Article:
Foxtail seedhead
Dusk landscape with fields, forest, and distant towers in Bryn Athyn
The passing of summer does have its moments.
Submitted by
David Robertson, Executive Director 

Monday, August 10, 2015

Suburban Stormwater Tour: The Good, the Bad, and the Ugly

Los Angeles River East
The Pennypack Trust is partnered with four other watershed organizations in the Philadelphia suburbs in a consortium that is working to improve water quality and reduce stormwater quantity in the Delaware River.  Our consortium works in the Philadelphia suburbs, but the William Penn Foundation who spearheaded this work is funding seven similar consortia throughout the huge watershed.  Our consortium is tasked specifically with reducing stormwater, while the consortia working in less-developed parts of the basin are working to reduce agricultural impacts and to preserve open space.  The entire basin-wide project is called the Delaware River Watershed Initiative.

Our work has been going on for 1-1/2 years now, and the staff of the foundation requested a tour of sites where the foundation's support has been used to implement stormwater management projects in the field.  On Thursday, August 6, the watershed organizations' and foundation's staff members gathered for a day-long bus tour of four sites scattered throughout the Philadelphia suburbs.    

First stop was at a private residence in Haverford, Delaware County where a rain garden had been installed.  This rain garden was one of about 20 rain gardens that are being installed in prominent locations where neighbors and passers-by can become familiar with using a rain gardens to capture and infiltrate stormwater running off impervious surfaces instead of allowing it to pour directly into storm drains.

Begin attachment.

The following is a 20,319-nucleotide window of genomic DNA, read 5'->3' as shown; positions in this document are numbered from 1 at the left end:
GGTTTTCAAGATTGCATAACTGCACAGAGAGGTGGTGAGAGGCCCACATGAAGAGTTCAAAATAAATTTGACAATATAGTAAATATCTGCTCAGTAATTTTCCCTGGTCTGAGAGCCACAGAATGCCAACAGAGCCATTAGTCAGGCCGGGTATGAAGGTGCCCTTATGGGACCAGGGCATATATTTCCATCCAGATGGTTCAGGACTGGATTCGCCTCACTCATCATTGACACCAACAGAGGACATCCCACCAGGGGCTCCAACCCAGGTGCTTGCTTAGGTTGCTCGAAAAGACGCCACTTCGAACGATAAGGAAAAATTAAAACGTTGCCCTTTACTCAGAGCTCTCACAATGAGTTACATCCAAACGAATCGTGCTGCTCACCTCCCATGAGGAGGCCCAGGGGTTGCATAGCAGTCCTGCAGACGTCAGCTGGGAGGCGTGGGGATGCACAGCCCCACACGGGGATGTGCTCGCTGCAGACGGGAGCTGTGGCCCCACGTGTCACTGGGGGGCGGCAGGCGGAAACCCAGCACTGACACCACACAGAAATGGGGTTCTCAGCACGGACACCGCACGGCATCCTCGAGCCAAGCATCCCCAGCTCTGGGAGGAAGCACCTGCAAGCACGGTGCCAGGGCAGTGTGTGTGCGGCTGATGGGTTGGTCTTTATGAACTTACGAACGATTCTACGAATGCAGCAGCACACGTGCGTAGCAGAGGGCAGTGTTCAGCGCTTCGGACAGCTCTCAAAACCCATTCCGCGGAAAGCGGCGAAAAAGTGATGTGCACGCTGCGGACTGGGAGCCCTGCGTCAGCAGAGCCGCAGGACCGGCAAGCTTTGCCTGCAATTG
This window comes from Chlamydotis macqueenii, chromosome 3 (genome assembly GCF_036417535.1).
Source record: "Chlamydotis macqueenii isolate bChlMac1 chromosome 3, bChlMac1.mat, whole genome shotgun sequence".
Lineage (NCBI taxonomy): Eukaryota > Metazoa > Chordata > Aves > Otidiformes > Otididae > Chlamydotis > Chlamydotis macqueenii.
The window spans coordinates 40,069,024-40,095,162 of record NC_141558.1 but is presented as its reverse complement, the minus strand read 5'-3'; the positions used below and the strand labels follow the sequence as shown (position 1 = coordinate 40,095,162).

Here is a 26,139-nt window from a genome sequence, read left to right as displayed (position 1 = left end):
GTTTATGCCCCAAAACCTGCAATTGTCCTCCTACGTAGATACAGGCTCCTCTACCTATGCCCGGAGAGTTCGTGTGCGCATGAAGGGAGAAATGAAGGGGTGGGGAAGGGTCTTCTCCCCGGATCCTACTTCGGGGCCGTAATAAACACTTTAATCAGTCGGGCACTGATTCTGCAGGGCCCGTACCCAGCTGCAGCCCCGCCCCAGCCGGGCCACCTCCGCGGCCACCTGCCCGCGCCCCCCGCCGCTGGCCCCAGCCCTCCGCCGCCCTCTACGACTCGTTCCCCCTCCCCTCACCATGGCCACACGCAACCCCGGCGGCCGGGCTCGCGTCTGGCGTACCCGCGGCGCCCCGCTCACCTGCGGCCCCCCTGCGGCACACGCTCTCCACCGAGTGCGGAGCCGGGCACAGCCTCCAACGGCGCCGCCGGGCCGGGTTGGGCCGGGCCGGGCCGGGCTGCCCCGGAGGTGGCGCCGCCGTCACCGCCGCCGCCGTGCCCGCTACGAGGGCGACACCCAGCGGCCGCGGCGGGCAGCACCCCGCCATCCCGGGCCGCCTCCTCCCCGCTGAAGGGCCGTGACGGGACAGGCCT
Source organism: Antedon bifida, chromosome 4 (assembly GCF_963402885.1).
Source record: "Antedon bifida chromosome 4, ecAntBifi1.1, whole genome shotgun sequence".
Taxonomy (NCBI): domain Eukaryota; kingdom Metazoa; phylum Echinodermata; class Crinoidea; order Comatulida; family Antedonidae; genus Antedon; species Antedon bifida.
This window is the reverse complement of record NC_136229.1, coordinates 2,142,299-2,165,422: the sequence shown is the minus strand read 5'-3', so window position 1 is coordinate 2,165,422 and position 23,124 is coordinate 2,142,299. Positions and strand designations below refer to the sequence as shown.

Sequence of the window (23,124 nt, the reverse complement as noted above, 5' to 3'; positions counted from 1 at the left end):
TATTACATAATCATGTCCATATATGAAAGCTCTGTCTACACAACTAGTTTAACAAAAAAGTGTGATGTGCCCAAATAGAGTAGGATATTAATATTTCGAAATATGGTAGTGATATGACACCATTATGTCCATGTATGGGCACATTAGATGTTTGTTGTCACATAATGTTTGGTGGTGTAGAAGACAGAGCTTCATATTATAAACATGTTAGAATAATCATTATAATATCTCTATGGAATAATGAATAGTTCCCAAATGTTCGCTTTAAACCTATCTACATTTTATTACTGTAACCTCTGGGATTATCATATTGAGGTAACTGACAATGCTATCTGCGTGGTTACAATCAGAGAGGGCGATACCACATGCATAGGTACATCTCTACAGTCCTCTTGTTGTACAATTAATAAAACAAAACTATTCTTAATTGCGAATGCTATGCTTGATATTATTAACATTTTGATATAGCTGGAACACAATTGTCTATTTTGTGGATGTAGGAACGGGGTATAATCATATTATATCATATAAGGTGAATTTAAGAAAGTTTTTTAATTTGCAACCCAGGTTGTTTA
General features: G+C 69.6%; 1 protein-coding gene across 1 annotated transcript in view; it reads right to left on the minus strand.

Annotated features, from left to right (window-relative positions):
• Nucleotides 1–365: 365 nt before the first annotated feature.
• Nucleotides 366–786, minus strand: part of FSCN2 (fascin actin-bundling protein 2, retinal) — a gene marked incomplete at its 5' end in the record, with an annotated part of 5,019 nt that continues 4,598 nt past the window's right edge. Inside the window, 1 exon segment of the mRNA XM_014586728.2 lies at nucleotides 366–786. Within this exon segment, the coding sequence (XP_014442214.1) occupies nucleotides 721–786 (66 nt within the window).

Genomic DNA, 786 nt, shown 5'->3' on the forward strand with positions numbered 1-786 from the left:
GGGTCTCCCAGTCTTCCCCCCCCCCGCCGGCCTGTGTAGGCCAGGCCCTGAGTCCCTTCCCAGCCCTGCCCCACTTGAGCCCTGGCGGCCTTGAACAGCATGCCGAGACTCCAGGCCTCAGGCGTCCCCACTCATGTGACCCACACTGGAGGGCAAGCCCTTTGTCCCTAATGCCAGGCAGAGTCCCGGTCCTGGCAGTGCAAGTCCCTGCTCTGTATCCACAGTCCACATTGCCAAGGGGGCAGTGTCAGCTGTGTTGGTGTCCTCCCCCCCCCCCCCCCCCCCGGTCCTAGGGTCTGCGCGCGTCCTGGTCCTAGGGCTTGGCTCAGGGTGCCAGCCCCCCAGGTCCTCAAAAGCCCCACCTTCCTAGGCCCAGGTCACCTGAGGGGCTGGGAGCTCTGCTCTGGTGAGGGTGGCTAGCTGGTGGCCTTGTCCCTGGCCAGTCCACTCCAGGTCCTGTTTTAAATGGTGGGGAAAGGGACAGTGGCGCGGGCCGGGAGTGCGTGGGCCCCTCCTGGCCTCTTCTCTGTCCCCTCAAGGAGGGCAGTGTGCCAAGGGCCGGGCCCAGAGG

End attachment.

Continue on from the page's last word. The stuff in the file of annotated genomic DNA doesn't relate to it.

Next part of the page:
Publicity in the front yard
The rain garden, planted in May
Homeowner (blue shorts) and project consultants (right)
Second stop was a detention basin created to manage the stormwater for a 40-unit subdivision in Whitpain Township, Montgomery County.  While the basin was larger than needed to manage the stormwater generated by the subdivision, the basin was poorly designed and actually did almost nothing to detain stormwater.  The municipality has committed to modifying the basin by reducing the diameter of the discharge pipe (thus trapping and holding the stormwater for longer periods of time), creating islands, peninsulas, and pools within the basin to create habitat, and planting native vegetation throughout.
On the berm above the basin (about 10 feet deep)
Temple University hydrologist Lora Toran explaining testing equipment to monitor project effectiveness
After lunch, we toured a municipal sports complex in Horsham, Montgomery County where stormwater sheets off playing fields.  (Turf sheds water almost as effectively as asphalt.)  At this location, the municipality intends to create deep, rock-filled swales planted with native grasses or plastic igloo-like underground voids that will allow rainwater running off the fields an opportunity to soak into the ground rather than run off to the adjacent creek.
Water from the playing fields (right) and parking lot pours into this swale, then directly into a creek
Grass swale will be replaced with a rock-filled infiltration trench